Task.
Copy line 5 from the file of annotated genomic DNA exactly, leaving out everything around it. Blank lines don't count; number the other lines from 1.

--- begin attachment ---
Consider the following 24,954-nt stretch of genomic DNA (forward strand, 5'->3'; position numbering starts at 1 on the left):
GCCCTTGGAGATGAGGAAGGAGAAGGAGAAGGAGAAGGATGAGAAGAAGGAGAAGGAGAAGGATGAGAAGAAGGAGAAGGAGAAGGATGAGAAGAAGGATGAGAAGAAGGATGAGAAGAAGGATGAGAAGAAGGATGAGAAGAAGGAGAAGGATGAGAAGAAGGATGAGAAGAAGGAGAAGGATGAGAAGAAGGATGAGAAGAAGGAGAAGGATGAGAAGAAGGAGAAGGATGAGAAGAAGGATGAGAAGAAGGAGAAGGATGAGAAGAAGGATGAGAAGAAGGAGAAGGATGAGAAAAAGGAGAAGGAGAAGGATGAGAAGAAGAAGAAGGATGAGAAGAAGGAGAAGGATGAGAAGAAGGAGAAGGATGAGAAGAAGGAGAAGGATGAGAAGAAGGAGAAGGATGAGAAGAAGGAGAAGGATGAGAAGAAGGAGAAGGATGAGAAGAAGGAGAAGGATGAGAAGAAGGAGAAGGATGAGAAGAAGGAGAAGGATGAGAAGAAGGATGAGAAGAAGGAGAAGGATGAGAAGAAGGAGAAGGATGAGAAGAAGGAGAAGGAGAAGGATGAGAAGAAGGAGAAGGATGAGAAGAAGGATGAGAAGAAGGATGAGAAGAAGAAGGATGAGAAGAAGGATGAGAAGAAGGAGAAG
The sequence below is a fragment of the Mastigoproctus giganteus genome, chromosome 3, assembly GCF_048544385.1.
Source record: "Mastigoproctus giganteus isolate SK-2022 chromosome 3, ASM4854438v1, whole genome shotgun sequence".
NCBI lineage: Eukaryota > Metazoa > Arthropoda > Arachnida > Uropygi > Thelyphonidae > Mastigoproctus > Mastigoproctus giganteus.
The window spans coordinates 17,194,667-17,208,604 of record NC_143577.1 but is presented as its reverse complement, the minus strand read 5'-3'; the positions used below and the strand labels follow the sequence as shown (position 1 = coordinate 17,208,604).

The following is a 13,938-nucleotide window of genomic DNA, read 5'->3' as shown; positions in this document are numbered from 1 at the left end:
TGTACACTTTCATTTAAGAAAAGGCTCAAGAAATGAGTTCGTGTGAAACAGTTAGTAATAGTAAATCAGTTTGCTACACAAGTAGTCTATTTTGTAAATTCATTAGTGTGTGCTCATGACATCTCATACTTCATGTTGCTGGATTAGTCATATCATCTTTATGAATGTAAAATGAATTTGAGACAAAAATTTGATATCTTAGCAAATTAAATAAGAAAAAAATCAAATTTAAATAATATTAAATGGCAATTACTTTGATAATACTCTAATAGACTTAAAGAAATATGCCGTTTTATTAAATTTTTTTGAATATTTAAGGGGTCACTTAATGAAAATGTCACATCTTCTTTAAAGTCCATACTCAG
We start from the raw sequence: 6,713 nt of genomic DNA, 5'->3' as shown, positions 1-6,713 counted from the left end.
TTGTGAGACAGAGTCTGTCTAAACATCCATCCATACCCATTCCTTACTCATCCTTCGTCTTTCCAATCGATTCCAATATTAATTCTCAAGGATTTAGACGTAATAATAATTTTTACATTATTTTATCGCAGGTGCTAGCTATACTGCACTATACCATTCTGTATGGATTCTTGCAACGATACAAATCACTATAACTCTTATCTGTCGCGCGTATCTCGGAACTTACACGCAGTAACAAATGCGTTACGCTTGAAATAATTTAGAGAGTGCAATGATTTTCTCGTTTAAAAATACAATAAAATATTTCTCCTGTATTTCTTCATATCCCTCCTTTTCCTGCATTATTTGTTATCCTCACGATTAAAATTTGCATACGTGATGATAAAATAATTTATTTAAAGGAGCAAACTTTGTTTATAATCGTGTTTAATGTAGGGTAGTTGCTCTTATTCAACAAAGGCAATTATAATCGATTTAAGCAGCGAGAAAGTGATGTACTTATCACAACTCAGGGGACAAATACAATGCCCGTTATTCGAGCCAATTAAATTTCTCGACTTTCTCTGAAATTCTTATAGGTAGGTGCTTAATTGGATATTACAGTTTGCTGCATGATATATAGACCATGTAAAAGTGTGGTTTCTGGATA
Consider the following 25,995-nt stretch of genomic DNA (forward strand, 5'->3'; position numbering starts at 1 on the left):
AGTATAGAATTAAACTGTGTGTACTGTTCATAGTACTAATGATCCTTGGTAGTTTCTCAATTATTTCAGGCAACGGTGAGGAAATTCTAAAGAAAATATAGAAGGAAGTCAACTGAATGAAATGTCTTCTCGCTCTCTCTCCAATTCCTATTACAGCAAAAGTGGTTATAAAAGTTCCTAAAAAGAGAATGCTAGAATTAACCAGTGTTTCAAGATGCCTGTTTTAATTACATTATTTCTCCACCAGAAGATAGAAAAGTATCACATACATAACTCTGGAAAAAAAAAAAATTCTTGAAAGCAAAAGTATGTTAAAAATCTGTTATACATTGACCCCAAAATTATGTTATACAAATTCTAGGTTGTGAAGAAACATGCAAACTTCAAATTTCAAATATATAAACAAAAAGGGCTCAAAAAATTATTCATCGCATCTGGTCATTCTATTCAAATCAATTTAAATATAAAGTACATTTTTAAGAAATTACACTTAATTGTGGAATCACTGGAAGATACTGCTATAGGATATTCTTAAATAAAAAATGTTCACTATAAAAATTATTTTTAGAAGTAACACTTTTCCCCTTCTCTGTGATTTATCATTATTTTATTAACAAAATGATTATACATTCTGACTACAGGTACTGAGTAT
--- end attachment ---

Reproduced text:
NCBI lineage: Eukaryota > Metazoa > Arthropoda > Arachnida > Uropygi > Thelyphonidae > Mastigoproctus > Mastigoproctus giganteus.